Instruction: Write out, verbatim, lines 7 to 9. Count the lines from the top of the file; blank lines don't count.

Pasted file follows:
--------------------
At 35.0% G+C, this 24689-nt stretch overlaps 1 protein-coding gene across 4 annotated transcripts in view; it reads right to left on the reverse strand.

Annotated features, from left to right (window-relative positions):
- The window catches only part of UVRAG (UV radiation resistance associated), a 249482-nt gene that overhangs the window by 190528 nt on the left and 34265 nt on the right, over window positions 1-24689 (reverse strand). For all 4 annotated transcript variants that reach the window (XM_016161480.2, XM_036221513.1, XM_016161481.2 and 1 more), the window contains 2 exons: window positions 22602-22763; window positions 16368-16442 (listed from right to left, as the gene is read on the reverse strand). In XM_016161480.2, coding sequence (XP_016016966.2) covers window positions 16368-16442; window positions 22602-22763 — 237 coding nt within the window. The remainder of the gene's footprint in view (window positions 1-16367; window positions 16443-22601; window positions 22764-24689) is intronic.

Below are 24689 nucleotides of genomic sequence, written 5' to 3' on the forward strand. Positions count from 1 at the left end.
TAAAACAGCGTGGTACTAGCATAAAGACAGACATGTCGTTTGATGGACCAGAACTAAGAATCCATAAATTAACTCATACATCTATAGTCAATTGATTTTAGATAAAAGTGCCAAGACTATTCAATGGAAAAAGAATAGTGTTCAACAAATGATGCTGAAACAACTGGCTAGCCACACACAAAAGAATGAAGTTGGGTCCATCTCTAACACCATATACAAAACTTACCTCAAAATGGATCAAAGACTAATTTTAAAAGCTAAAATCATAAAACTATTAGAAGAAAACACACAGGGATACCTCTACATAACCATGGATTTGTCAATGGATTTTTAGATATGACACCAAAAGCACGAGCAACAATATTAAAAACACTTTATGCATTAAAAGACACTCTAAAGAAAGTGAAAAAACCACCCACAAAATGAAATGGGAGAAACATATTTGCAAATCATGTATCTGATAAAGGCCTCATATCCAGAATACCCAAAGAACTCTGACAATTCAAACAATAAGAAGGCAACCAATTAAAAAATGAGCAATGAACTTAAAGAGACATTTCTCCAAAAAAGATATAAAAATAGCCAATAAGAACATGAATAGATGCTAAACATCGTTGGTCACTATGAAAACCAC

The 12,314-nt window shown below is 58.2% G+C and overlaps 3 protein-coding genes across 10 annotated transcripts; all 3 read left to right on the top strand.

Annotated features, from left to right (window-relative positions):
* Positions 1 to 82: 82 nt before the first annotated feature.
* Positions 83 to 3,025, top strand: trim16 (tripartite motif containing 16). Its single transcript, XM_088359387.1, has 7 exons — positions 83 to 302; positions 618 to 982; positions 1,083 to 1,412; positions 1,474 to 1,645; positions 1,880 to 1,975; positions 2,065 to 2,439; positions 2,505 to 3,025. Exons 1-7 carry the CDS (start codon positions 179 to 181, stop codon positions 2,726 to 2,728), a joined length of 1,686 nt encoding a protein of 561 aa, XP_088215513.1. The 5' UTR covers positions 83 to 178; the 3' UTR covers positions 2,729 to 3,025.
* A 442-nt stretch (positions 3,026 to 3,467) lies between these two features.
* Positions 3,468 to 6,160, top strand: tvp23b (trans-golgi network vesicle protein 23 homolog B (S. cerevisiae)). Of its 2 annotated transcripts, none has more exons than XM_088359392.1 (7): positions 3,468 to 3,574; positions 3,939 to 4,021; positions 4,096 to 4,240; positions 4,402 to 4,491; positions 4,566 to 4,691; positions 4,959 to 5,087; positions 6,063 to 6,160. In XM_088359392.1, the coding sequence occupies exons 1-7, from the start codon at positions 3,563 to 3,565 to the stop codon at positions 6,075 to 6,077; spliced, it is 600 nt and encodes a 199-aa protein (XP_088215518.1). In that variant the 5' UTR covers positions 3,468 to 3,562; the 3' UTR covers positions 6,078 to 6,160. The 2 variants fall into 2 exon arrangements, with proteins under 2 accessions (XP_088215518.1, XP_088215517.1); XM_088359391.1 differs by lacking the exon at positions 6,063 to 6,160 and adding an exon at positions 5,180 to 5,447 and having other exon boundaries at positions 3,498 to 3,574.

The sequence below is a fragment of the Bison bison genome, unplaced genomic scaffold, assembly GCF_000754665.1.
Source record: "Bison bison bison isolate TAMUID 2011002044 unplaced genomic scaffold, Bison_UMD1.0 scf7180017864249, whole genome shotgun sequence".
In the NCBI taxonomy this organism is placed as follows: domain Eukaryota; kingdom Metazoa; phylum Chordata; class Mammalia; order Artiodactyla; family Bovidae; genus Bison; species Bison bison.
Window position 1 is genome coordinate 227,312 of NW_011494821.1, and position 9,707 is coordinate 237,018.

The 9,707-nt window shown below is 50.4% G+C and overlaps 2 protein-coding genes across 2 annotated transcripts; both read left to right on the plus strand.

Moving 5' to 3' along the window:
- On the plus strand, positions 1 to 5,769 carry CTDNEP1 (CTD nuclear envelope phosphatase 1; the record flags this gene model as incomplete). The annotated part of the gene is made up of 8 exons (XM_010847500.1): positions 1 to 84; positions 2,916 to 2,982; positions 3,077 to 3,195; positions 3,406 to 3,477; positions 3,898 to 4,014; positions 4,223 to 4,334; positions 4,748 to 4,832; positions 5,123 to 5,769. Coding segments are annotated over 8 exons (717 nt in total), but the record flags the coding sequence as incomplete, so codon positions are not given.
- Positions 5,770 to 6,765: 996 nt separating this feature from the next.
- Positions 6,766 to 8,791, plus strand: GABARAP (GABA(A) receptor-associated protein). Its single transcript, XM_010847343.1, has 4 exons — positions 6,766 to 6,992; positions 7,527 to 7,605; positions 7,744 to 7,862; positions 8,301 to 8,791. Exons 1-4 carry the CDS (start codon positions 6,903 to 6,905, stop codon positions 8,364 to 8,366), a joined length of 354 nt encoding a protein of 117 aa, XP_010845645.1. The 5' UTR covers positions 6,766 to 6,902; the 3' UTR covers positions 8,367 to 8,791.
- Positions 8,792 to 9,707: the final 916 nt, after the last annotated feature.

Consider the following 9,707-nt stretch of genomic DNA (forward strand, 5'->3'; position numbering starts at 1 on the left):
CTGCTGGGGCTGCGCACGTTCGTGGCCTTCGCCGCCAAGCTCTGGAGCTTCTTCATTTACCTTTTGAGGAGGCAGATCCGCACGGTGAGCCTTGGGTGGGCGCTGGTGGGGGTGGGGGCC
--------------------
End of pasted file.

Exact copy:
Annotated features, from left to right (window-relative positions):
* Positions 1 to 82: 82 nt before the first annotated feature.
* Positions 83 to 3,025, top strand: trim16 (tripartite motif containing 16). Its single transcript, XM_088359387.1, has 7 exons — positions 83 to 302; positions 618 to 982; positions 1,083 to 1,412; positions 1,474 to 1,645; positions 1,880 to 1,975; positions 2,065 to 2,439; positions 2,505 to 3,025. Exons 1-7 carry the CDS (start codon positions 179 to 181, stop codon positions 2,726 to 2,728), a joined length of 1,686 nt encoding a protein of 561 aa, XP_088215513.1. The 5' UTR covers positions 83 to 178; the 3' UTR covers positions 2,729 to 3,025.